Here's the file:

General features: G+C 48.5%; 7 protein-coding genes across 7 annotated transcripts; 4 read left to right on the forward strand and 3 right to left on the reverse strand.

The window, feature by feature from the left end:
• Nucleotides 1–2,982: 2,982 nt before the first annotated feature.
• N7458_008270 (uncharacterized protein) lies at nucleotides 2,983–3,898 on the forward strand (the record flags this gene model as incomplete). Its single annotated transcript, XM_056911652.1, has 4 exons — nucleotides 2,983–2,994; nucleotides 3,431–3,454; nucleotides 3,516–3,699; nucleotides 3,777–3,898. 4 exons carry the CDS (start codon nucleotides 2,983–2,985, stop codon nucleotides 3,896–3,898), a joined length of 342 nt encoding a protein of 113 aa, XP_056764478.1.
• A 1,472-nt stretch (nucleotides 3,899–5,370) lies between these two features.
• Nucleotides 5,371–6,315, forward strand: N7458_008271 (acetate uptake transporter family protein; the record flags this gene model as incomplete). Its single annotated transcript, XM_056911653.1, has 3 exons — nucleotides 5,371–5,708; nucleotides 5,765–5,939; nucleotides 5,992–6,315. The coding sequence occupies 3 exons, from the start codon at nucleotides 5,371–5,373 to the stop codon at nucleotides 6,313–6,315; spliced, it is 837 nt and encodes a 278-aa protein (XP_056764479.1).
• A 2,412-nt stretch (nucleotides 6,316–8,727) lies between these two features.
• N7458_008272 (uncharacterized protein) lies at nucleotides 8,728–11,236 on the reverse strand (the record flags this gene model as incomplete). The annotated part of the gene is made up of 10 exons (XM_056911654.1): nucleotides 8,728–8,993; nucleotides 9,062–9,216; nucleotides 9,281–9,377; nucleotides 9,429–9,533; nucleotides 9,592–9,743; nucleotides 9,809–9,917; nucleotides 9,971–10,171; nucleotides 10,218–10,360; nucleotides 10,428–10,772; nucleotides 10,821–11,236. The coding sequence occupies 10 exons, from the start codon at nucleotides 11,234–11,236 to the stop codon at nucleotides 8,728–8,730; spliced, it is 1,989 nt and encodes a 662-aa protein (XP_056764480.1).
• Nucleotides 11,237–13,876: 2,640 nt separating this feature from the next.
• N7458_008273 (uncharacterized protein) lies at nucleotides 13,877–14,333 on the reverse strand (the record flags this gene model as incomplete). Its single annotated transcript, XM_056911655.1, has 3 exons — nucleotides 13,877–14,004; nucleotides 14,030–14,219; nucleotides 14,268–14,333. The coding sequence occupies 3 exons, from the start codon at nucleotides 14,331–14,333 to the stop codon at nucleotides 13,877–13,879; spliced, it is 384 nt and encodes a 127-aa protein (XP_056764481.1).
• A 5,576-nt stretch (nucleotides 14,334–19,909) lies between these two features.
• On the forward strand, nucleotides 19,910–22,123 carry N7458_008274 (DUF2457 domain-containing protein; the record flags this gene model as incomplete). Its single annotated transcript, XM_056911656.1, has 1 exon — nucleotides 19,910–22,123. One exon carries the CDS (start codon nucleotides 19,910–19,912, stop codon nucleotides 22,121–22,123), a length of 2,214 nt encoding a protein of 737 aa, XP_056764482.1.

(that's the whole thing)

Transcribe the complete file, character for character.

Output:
General features: G+C 48.5%; 7 protein-coding genes across 7 annotated transcripts; 4 read left to right on the forward strand and 3 right to left on the reverse strand.

The window, feature by feature from the left end:
• Nucleotides 1–2,982: 2,982 nt before the first annotated feature.
• N7458_008270 (uncharacterized protein) lies at nucleotides 2,983–3,898 on the forward strand (the record flags this gene model as incomplete). Its single annotated transcript, XM_056911652.1, has 4 exons — nucleotides 2,983–2,994; nucleotides 3,431–3,454; nucleotides 3,516–3,699; nucleotides 3,777–3,898. 4 exons carry the CDS (start codon nucleotides 2,983–2,985, stop codon nucleotides 3,896–3,898), a joined length of 342 nt encoding a protein of 113 aa, XP_056764478.1.
• A 1,472-nt stretch (nucleotides 3,899–5,370) lies between these two features.
• Nucleotides 5,371–6,315, forward strand: N7458_008271 (acetate uptake transporter family protein; the record flags this gene model as incomplete). Its single annotated transcript, XM_056911653.1, has 3 exons — nucleotides 5,371–5,708; nucleotides 5,765–5,939; nucleotides 5,992–6,315. The coding sequence occupies 3 exons, from the start codon at nucleotides 5,371–5,373 to the stop codon at nucleotides 6,313–6,315; spliced, it is 837 nt and encodes a 278-aa protein (XP_056764479.1).
• A 2,412-nt stretch (nucleotides 6,316–8,727) lies between these two features.
• N7458_008272 (uncharacterized protein) lies at nucleotides 8,728–11,236 on the reverse strand (the record flags this gene model as incomplete). The annotated part of the gene is made up of 10 exons (XM_056911654.1): nucleotides 8,728–8,993; nucleotides 9,062–9,216; nucleotides 9,281–9,377; nucleotides 9,429–9,533; nucleotides 9,592–9,743; nucleotides 9,809–9,917; nucleotides 9,971–10,171; nucleotides 10,218–10,360; nucleotides 10,428–10,772; nucleotides 10,821–11,236. The coding sequence occupies 10 exons, from the start codon at nucleotides 11,234–11,236 to the stop codon at nucleotides 8,728–8,730; spliced, it is 1,989 nt and encodes a 662-aa protein (XP_056764480.1).
• Nucleotides 11,237–13,876: 2,640 nt separating this feature from the next.
• N7458_008273 (uncharacterized protein) lies at nucleotides 13,877–14,333 on the reverse strand (the record flags this gene model as incomplete). Its single annotated transcript, XM_056911655.1, has 3 exons — nucleotides 13,877–14,004; nucleotides 14,030–14,219; nucleotides 14,268–14,333. The coding sequence occupies 3 exons, from the start codon at nucleotides 14,331–14,333 to the stop codon at nucleotides 13,877–13,879; spliced, it is 384 nt and encodes a 127-aa protein (XP_056764481.1).
• A 5,576-nt stretch (nucleotides 14,334–19,909) lies between these two features.
• On the forward strand, nucleotides 19,910–22,123 carry N7458_008274 (DUF2457 domain-containing protein; the record flags this gene model as incomplete). Its single annotated transcript, XM_056911656.1, has 1 exon — nucleotides 19,910–22,123. One exon carries the CDS (start codon nucleotides 19,910–19,912, stop codon nucleotides 22,121–22,123), a length of 2,214 nt encoding a protein of 737 aa, XP_056764482.1.